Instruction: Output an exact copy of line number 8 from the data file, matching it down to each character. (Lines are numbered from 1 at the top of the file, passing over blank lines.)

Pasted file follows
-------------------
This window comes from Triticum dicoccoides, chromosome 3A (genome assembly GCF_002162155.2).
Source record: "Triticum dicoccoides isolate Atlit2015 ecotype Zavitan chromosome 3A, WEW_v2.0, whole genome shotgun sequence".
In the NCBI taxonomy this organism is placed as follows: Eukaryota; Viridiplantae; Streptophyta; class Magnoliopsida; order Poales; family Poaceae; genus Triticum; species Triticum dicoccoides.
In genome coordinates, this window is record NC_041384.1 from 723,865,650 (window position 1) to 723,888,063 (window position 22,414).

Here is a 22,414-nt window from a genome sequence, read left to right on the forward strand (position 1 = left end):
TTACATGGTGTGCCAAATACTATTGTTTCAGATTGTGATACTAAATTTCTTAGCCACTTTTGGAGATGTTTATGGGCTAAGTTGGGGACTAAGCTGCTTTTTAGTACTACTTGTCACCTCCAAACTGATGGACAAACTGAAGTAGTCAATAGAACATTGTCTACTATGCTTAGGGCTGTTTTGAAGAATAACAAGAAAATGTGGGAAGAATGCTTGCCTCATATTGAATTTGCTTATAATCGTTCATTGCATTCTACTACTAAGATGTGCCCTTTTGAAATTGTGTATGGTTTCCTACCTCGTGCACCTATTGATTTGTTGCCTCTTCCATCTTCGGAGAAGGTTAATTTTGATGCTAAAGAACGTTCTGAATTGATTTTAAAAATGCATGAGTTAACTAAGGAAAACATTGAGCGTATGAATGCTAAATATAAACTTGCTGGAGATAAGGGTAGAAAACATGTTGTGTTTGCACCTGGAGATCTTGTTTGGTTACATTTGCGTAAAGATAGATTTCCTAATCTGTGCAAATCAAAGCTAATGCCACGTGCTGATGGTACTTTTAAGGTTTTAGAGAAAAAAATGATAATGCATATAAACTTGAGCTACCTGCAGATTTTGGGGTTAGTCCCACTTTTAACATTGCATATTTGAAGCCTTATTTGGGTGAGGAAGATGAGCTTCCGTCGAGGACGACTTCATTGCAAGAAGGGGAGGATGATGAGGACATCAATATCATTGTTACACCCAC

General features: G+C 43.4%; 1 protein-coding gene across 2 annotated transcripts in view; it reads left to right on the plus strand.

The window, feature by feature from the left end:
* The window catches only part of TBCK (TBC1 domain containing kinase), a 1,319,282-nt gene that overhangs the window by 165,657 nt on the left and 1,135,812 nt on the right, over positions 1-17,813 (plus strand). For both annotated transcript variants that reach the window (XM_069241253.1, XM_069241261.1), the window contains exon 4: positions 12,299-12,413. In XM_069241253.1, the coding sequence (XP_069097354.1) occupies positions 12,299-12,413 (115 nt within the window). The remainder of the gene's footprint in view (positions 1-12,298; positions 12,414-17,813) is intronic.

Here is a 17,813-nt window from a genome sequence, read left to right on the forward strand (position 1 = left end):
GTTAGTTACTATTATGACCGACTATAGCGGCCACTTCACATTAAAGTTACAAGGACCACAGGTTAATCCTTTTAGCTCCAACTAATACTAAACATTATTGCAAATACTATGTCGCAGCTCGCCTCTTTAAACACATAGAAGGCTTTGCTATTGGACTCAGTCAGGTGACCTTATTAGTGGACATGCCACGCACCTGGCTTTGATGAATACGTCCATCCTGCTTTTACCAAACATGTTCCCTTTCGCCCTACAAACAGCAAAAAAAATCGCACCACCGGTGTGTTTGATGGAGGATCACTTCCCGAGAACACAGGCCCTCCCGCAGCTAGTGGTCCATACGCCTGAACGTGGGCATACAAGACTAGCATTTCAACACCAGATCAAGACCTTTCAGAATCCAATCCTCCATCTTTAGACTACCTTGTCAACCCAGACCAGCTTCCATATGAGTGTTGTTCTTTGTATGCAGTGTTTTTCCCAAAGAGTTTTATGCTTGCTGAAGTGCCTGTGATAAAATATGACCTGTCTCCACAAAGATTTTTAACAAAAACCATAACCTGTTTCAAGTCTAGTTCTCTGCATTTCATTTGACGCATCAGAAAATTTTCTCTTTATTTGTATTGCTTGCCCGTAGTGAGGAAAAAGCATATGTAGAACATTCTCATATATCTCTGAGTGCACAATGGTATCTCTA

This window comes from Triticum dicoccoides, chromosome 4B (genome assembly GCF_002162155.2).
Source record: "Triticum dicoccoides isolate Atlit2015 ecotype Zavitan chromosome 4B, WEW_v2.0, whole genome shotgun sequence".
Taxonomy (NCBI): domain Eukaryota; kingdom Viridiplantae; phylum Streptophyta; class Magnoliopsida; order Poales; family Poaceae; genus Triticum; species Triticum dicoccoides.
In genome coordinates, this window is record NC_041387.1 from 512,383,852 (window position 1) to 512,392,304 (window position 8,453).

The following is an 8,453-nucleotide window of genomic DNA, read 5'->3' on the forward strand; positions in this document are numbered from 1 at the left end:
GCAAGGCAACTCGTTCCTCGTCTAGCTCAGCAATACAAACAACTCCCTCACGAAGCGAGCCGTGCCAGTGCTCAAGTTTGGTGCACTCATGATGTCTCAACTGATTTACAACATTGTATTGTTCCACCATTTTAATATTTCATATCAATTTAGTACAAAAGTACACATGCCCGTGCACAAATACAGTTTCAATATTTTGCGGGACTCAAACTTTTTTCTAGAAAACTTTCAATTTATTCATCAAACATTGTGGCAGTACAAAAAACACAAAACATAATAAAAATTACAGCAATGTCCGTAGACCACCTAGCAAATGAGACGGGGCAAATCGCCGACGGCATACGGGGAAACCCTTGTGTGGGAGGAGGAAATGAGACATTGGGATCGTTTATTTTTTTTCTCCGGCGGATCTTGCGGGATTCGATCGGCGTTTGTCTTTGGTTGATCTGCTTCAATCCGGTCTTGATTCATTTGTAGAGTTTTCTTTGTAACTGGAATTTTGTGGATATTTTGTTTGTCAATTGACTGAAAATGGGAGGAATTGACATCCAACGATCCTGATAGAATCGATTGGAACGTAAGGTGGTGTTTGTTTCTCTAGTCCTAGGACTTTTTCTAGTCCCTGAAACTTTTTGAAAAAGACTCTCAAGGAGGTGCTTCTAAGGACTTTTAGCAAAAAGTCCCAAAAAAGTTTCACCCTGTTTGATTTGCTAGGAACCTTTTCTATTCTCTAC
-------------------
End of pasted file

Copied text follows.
The window, feature by feature from the left end: